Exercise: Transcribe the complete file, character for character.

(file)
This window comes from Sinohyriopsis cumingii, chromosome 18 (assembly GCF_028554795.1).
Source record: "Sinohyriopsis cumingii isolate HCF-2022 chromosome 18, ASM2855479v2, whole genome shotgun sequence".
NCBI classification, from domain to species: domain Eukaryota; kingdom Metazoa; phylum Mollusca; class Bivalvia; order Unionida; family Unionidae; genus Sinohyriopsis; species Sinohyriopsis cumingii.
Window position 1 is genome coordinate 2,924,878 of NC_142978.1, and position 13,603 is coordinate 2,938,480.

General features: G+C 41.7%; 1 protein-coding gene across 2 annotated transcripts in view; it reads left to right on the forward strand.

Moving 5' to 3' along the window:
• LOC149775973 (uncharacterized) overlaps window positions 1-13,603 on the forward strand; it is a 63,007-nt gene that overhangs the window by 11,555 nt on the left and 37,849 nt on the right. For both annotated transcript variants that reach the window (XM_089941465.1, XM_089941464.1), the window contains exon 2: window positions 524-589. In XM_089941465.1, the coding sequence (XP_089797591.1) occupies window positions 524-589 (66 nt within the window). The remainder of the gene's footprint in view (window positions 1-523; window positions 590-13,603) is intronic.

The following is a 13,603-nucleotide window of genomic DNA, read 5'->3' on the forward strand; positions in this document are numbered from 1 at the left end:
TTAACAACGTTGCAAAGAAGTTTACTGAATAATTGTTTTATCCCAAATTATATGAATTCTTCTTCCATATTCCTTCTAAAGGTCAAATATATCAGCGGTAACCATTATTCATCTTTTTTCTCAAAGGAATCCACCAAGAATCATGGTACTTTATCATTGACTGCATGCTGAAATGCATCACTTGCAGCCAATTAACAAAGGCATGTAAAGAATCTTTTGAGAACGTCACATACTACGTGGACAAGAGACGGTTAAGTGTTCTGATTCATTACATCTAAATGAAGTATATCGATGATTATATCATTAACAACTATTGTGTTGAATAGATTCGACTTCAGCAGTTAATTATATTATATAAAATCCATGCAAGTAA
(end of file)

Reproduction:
This window comes from Sinohyriopsis cumingii, chromosome 18 (assembly GCF_028554795.1).
Source record: "Sinohyriopsis cumingii isolate HCF-2022 chromosome 18, ASM2855479v2, whole genome shotgun sequence".
NCBI classification, from domain to species: domain Eukaryota; kingdom Metazoa; phylum Mollusca; class Bivalvia; order Unionida; family Unionidae; genus Sinohyriopsis; species Sinohyriopsis cumingii.
Window position 1 is genome coordinate 2,924,878 of NC_142978.1, and position 13,603 is coordinate 2,938,480.

General features: G+C 41.7%; 1 protein-coding gene across 2 annotated transcripts in view; it reads left to right on the forward strand.

Moving 5' to 3' along the window:
• LOC149775973 (uncharacterized) overlaps window positions 1-13,603 on the forward strand; it is a 63,007-nt gene that overhangs the window by 11,555 nt on the left and 37,849 nt on the right. For both annotated transcript variants that reach the window (XM_089941465.1, XM_089941464.1), the window contains exon 2: window positions 524-589. In XM_089941465.1, the coding sequence (XP_089797591.1) occupies window positions 524-589 (66 nt within the window). The remainder of the gene's footprint in view (window positions 1-523; window positions 590-13,603) is intronic.

The following is a 13,603-nucleotide window of genomic DNA, read 5'->3' on the forward strand; positions in this document are numbered from 1 at the left end:
TTAACAACGTTGCAAAGAAGTTTACTGAATAATTGTTTTATCCCAAATTATATGAATTCTTCTTCCATATTCCTTCTAAAGGTCAAATATATCAGCGGTAACCATTATTCATCTTTTTTCTCAAAGGAATCCACCAAGAATCATGGTACTTTATCATTGACTGCATGCTGAAATGCATCACTTGCAGCCAATTAACAAAGGCATGTAAAGAATCTTTTGAGAACGTCACATACTACGTGGACAAGAGACGGTTAAGTGTTCTGATTCATTACATCTAAATGAAGTATATCGATGATTATATCATTAACAACTATTGTGTTGAATAGATTCGACTTCAGCAGTTAATTATATTATATAAAATCCATGCAAGTAA